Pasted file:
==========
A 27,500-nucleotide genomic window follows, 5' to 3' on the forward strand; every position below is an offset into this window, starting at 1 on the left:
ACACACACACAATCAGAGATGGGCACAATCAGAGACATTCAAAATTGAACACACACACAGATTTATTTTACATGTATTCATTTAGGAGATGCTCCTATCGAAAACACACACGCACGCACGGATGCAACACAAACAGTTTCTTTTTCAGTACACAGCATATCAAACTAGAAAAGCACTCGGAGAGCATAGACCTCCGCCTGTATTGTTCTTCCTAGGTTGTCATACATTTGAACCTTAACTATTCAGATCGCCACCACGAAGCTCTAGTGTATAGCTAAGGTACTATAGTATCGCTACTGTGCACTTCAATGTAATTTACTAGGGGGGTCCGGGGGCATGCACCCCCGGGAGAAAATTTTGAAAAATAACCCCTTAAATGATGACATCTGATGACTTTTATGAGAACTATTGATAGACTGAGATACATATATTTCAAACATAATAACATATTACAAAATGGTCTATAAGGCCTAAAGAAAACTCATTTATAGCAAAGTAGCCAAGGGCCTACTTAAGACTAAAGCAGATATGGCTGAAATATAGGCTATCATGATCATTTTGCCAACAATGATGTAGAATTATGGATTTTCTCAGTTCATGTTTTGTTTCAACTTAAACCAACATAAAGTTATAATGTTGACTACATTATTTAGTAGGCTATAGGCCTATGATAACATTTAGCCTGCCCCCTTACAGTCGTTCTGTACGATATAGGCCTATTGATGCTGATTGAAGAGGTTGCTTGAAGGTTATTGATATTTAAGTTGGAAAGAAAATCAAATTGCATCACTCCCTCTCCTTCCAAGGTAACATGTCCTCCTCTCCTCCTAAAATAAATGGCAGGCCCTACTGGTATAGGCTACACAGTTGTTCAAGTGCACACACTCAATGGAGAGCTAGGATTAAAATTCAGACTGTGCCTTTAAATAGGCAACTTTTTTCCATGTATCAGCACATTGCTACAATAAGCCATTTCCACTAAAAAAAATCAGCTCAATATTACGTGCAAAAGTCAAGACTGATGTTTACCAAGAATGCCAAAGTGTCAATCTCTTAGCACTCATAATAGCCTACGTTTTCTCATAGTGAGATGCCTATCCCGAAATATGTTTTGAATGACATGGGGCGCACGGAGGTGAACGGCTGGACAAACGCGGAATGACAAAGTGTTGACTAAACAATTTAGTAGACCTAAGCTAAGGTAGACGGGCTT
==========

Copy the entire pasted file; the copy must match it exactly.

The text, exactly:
A 27,500-nucleotide genomic window follows, 5' to 3' on the forward strand; every position below is an offset into this window, starting at 1 on the left:
ACACACACACAATCAGAGATGGGCACAATCAGAGACATTCAAAATTGAACACACACACAGATTTATTTTACATGTATTCATTTAGGAGATGCTCCTATCGAAAACACACACGCACGCACGGATGCAACACAAACAGTTTCTTTTTCAGTACACAGCATATCAAACTAGAAAAGCACTCGGAGAGCATAGACCTCCGCCTGTATTGTTCTTCCTAGGTTGTCATACATTTGAACCTTAACTATTCAGATCGCCACCACGAAGCTCTAGTGTATAGCTAAGGTACTATAGTATCGCTACTGTGCACTTCAATGTAATTTACTAGGGGGGTCCGGGGGCATGCACCCCCGGGAGAAAATTTTGAAAAATAACCCCTTAAATGATGACATCTGATGACTTTTATGAGAACTATTGATAGACTGAGATACATATATTTCAAACATAATAACATATTACAAAATGGTCTATAAGGCCTAAAGAAAACTCATTTATAGCAAAGTAGCCAAGGGCCTACTTAAGACTAAAGCAGATATGGCTGAAATATAGGCTATCATGATCATTTTGCCAACAATGATGTAGAATTATGGATTTTCTCAGTTCATGTTTTGTTTCAACTTAAACCAACATAAAGTTATAATGTTGACTACATTATTTAGTAGGCTATAGGCCTATGATAACATTTAGCCTGCCCCCTTACAGTCGTTCTGTACGATATAGGCCTATTGATGCTGATTGAAGAGGTTGCTTGAAGGTTATTGATATTTAAGTTGGAAAGAAAATCAAATTGCATCACTCCCTCTCCTTCCAAGGTAACATGTCCTCCTCTCCTCCTAAAATAAATGGCAGGCCCTACTGGTATAGGCTACACAGTTGTTCAAGTGCACACACTCAATGGAGAGCTAGGATTAAAATTCAGACTGTGCCTTTAAATAGGCAACTTTTTTCCATGTATCAGCACATTGCTACAATAAGCCATTTCCACTAAAAAAAATCAGCTCAATATTACGTGCAAAAGTCAAGACTGATGTTTACCAAGAATGCCAAAGTGTCAATCTCTTAGCACTCATAATAGCCTACGTTTTCTCATAGTGAGATGCCTATCCCGAAATATGTTTTGAATGACATGGGGCGCACGGAGGTGAACGGCTGGACAAACGCGGAATGACAAAGTGTTGACTAAACAATTTAGTAGACCTAAGCTAAGGTAGACGGGCTT